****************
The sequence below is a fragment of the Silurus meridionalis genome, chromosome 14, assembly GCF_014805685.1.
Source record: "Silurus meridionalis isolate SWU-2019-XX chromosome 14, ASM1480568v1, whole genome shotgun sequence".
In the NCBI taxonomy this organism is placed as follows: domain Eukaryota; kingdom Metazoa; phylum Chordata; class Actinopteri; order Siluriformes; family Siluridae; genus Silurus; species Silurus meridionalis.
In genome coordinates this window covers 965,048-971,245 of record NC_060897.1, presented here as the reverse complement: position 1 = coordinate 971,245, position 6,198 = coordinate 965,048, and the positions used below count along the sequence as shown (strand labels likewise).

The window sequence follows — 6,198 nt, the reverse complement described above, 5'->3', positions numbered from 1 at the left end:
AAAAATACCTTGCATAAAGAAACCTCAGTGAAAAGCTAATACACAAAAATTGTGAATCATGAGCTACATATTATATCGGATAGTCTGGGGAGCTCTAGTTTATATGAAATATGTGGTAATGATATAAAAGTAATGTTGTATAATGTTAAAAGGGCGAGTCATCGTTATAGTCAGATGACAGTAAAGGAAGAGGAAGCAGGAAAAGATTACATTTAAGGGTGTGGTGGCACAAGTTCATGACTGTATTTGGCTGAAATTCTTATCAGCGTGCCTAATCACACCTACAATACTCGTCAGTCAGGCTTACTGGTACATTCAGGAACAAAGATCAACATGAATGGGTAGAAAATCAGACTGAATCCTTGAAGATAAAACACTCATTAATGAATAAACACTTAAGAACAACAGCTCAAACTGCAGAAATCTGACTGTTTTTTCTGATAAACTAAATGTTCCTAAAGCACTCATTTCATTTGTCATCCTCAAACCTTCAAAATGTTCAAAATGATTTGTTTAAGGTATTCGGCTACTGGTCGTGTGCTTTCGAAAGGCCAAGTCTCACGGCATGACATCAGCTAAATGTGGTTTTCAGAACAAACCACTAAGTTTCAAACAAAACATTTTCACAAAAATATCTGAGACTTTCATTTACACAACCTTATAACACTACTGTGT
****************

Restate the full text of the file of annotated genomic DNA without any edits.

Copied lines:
The sequence below is a fragment of the Silurus meridionalis genome, chromosome 14, assembly GCF_014805685.1.
Source record: "Silurus meridionalis isolate SWU-2019-XX chromosome 14, ASM1480568v1, whole genome shotgun sequence".
In the NCBI taxonomy this organism is placed as follows: domain Eukaryota; kingdom Metazoa; phylum Chordata; class Actinopteri; order Siluriformes; family Siluridae; genus Silurus; species Silurus meridionalis.
In genome coordinates this window covers 965,048-971,245 of record NC_060897.1, presented here as the reverse complement: position 1 = coordinate 971,245, position 6,198 = coordinate 965,048, and the positions used below count along the sequence as shown (strand labels likewise).

The window sequence follows — 6,198 nt, the reverse complement described above, 5'->3', positions numbered from 1 at the left end:
AAAAATACCTTGCATAAAGAAACCTCAGTGAAAAGCTAATACACAAAAATTGTGAATCATGAGCTACATATTATATCGGATAGTCTGGGGAGCTCTAGTTTATATGAAATATGTGGTAATGATATAAAAGTAATGTTGTATAATGTTAAAAGGGCGAGTCATCGTTATAGTCAGATGACAGTAAAGGAAGAGGAAGCAGGAAAAGATTACATTTAAGGGTGTGGTGGCACAAGTTCATGACTGTATTTGGCTGAAATTCTTATCAGCGTGCCTAATCACACCTACAATACTCGTCAGTCAGGCTTACTGGTACATTCAGGAACAAAGATCAACATGAATGGGTAGAAAATCAGACTGAATCCTTGAAGATAAAACACTCATTAATGAATAAACACTTAAGAACAACAGCTCAAACTGCAGAAATCTGACTGTTTTTTCTGATAAACTAAATGTTCCTAAAGCACTCATTTCATTTGTCATCCTCAAACCTTCAAAATGTTCAAAATGATTTGTTTAAGGTATTCGGCTACTGGTCGTGTGCTTTCGAAAGGCCAAGTCTCACGGCATGACATCAGCTAAATGTGGTTTTCAGAACAAACCACTAAGTTTCAAACAAAACATTTTCACAAAAATATCTGAGACTTTCATTTACACAACCTTATAACACTACTGTGT